Theoretical implications: This study makes an makes an original contribution towards scholarly knowledge as it elucidates the extent that undergraduate NTASs’ perceptions, regarding their motivations, experiences and social support structures, vary according to their socio-demographic classifications. To the best of my knowledge, this study is the first to utilise the symbolic life course perspective and social identity theory to understand the NTAS phenomenon. It is anticipated that the findings from the demographic analyses and hypotheses will not only contribute to cross-cultural findings based in South African HE, but also contribute towards the development of a comprehensive theory of adults’ participation in education.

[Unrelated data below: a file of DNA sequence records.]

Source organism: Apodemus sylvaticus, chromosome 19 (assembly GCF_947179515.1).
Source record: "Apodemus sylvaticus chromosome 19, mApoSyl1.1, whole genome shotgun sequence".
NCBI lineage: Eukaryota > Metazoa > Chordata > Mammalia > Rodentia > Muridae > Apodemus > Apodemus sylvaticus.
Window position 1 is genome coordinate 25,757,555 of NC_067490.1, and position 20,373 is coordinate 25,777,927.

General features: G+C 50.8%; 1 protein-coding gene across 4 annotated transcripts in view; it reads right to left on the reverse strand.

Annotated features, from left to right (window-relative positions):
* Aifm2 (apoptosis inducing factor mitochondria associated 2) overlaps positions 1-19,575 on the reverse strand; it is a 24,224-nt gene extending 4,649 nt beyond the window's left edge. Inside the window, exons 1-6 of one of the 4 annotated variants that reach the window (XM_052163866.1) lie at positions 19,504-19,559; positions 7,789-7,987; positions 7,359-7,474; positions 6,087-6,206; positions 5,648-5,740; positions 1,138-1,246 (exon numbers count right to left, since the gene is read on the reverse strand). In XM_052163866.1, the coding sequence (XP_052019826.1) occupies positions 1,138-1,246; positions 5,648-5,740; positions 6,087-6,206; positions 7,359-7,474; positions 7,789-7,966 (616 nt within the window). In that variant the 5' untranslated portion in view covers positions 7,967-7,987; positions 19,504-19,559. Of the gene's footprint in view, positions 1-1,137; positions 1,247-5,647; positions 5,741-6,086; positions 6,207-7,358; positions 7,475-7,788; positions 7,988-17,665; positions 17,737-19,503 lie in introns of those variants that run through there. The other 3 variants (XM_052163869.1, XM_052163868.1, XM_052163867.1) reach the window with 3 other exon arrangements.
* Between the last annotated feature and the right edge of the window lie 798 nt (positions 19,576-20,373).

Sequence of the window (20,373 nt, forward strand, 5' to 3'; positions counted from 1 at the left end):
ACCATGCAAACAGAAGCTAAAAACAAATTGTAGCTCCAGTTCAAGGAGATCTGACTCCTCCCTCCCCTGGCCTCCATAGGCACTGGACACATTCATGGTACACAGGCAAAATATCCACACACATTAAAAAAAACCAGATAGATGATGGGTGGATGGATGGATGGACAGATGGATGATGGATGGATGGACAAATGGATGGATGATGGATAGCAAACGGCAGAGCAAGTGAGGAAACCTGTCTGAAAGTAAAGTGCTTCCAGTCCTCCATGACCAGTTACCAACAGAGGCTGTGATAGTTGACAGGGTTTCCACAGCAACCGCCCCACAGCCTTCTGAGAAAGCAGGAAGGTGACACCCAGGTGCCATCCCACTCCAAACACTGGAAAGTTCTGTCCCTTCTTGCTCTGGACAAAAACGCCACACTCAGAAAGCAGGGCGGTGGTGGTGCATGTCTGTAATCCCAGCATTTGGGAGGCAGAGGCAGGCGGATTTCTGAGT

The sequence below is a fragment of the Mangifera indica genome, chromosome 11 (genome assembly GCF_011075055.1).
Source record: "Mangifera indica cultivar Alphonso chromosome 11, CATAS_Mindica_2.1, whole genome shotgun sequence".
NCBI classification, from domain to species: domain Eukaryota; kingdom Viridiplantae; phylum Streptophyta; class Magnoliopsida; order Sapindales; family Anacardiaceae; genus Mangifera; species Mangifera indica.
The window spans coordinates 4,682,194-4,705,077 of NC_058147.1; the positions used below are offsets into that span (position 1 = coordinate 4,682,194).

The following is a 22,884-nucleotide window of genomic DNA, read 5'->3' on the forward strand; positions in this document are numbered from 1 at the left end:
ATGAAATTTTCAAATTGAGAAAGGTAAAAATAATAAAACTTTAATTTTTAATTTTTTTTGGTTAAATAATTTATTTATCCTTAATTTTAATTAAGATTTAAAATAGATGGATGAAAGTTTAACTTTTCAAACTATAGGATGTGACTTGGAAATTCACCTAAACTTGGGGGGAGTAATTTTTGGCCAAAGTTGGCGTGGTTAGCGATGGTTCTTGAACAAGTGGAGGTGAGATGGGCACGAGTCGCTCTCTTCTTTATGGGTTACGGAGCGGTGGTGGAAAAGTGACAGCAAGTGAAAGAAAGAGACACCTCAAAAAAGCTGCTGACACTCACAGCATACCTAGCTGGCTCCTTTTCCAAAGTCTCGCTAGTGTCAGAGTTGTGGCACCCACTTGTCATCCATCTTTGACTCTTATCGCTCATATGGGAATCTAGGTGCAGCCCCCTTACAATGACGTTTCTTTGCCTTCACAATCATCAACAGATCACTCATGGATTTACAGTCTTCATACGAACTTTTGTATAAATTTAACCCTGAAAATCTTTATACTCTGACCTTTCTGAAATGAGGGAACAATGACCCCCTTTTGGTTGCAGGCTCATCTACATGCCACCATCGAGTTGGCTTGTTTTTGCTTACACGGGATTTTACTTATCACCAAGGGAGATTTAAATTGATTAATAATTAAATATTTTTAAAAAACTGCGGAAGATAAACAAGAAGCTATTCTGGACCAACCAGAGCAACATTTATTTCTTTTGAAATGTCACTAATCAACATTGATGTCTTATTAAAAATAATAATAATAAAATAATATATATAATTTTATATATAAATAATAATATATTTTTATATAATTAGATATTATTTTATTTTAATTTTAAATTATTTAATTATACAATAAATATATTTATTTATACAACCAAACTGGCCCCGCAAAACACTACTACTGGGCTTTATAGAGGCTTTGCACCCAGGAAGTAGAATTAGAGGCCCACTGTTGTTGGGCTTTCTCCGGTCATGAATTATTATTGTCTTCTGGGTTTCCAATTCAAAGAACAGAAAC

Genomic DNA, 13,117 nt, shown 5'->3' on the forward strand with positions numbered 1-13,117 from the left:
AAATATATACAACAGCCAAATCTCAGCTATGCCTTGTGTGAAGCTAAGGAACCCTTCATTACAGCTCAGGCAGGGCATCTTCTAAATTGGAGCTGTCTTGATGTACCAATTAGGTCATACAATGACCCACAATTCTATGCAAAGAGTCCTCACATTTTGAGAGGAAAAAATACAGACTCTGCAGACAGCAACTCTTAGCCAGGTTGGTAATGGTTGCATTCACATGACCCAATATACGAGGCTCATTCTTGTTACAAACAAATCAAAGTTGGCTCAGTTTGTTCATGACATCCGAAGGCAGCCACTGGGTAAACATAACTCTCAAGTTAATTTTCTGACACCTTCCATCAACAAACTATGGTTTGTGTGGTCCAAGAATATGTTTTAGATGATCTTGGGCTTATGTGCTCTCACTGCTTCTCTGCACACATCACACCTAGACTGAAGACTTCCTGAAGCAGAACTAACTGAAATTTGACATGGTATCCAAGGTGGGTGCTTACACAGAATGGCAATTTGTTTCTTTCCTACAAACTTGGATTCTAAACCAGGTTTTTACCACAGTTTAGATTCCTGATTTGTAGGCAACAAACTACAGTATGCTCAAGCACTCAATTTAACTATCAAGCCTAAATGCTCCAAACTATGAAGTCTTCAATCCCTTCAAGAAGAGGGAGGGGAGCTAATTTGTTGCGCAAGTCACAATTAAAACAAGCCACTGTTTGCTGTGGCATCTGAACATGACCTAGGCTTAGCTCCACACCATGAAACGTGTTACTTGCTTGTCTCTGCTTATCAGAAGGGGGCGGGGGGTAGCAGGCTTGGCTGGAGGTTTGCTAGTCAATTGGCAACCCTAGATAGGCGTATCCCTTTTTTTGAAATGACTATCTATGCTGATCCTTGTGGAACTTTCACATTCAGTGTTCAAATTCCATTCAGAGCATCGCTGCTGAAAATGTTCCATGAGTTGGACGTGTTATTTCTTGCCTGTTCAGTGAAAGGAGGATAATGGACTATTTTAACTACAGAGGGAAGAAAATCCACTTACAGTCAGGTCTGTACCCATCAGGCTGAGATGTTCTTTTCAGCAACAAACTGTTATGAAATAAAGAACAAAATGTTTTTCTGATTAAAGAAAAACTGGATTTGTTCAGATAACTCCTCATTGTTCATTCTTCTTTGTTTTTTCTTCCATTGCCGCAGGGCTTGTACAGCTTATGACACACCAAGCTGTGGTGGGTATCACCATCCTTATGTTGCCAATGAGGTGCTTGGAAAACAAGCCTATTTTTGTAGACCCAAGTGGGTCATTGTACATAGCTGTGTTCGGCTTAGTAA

Practical implications: Should policy-makers consider the recommendations provided, future NTASs may potentially benefit from increased peer- and academic support, which in turn may improve their sense of relatedness and well-being.

Keywords: Higher education; adult participation; non-traditional-age students; mature students; adult learners; age norms; symbolic life course; demographic trends; motivations; experiences; social support; pragmatism; mixed methods.

Full Name
Dr Liza Nilsson